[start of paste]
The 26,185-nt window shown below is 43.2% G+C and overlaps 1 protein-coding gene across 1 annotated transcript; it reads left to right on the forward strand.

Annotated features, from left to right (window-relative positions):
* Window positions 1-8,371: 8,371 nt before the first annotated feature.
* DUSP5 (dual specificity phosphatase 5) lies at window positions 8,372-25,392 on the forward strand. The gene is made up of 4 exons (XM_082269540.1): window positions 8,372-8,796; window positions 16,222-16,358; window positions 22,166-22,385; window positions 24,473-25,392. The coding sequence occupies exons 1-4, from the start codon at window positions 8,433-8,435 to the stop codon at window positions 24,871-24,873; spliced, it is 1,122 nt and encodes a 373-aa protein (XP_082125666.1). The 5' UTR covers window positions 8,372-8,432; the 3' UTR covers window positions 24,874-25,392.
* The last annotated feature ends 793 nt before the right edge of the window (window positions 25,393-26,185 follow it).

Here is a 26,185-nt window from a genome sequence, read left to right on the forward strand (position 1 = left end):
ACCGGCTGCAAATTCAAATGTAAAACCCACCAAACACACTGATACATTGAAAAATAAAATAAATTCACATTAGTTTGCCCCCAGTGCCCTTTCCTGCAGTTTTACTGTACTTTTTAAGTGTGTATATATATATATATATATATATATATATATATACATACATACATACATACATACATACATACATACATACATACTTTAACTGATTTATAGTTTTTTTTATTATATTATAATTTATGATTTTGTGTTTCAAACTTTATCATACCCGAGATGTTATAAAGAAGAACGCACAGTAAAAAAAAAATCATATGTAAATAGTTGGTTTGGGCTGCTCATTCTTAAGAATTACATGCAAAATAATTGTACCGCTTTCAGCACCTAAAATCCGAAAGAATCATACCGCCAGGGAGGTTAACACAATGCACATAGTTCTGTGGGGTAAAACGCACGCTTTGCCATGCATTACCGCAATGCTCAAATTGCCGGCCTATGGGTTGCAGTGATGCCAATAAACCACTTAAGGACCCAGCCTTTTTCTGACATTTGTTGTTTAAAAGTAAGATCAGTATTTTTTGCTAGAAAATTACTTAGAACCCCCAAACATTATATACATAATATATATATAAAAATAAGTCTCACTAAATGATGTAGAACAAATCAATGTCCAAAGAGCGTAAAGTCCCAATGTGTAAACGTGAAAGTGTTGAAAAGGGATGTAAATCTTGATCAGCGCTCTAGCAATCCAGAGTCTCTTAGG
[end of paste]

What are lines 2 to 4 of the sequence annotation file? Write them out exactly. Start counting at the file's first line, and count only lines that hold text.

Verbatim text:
Annotated features, from left to right (window-relative positions):
* Window positions 1-8,371: 8,371 nt before the first annotated feature.
* DUSP5 (dual specificity phosphatase 5) lies at window positions 8,372-25,392 on the forward strand. The gene is made up of 4 exons (XM_082269540.1): window positions 8,372-8,796; window positions 16,222-16,358; window positions 22,166-22,385; window positions 24,473-25,392. The coding sequence occupies exons 1-4, from the start codon at window positions 8,433-8,435 to the stop codon at window positions 24,871-24,873; spliced, it is 1,122 nt and encodes a 373-aa protein (XP_082125666.1). The 5' UTR covers window positions 8,372-8,432; the 3' UTR covers window positions 24,874-25,392.